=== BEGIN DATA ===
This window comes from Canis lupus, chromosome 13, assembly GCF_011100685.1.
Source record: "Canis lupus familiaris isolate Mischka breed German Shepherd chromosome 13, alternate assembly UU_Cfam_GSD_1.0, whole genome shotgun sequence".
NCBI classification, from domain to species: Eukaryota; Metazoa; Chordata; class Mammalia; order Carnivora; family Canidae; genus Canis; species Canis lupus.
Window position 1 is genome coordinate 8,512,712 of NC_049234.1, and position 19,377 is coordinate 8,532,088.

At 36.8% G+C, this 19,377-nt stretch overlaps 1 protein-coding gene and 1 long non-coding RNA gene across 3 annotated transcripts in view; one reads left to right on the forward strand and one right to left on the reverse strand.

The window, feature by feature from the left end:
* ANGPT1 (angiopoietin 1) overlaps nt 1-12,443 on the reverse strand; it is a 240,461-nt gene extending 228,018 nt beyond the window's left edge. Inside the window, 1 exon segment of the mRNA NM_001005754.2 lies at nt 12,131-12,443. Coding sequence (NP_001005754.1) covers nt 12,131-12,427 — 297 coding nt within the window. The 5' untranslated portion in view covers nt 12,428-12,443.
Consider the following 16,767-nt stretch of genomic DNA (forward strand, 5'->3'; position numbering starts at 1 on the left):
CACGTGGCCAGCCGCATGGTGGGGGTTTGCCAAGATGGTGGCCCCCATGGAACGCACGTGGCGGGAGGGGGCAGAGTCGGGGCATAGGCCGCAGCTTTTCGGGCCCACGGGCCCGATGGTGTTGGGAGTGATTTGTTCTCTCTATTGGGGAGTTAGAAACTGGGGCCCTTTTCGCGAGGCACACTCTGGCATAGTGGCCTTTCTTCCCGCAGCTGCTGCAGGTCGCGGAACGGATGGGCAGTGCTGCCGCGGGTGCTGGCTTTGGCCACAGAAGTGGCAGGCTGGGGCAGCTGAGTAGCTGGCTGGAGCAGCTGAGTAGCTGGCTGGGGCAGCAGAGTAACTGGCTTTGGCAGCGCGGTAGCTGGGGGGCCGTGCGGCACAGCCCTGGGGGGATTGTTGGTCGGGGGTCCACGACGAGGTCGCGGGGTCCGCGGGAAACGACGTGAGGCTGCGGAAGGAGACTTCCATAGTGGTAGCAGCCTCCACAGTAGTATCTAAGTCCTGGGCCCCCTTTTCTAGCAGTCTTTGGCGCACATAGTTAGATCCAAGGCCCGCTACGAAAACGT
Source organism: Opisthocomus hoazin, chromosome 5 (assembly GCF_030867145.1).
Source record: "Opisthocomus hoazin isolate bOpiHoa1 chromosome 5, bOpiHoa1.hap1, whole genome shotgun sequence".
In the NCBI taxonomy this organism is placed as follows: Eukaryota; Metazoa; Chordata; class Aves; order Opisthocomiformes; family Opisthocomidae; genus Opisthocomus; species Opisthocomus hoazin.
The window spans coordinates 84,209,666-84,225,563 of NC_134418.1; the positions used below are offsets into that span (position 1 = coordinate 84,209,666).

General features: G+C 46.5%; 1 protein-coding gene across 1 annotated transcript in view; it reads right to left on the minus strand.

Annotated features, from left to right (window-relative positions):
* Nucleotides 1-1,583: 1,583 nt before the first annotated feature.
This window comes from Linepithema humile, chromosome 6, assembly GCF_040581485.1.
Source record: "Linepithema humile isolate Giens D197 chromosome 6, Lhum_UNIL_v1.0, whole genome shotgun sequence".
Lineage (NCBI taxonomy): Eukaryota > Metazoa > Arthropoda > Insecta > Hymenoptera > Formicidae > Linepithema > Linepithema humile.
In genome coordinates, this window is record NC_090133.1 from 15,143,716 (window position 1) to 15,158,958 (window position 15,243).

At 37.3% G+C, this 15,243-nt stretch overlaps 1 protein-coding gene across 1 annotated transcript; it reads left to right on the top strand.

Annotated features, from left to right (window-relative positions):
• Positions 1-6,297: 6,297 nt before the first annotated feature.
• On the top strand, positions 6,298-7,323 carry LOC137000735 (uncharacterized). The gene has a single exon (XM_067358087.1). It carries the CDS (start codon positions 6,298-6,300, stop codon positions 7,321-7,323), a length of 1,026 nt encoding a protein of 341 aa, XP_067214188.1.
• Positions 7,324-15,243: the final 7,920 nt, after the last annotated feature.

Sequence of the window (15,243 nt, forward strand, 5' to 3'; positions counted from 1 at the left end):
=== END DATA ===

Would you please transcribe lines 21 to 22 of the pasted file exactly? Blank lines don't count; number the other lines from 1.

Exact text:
At 37.3% G+C, this 15,243-nt stretch overlaps 1 protein-coding gene across 1 annotated transcript; it reads left to right on the top strand.

Annotated features, from left to right (window-relative positions):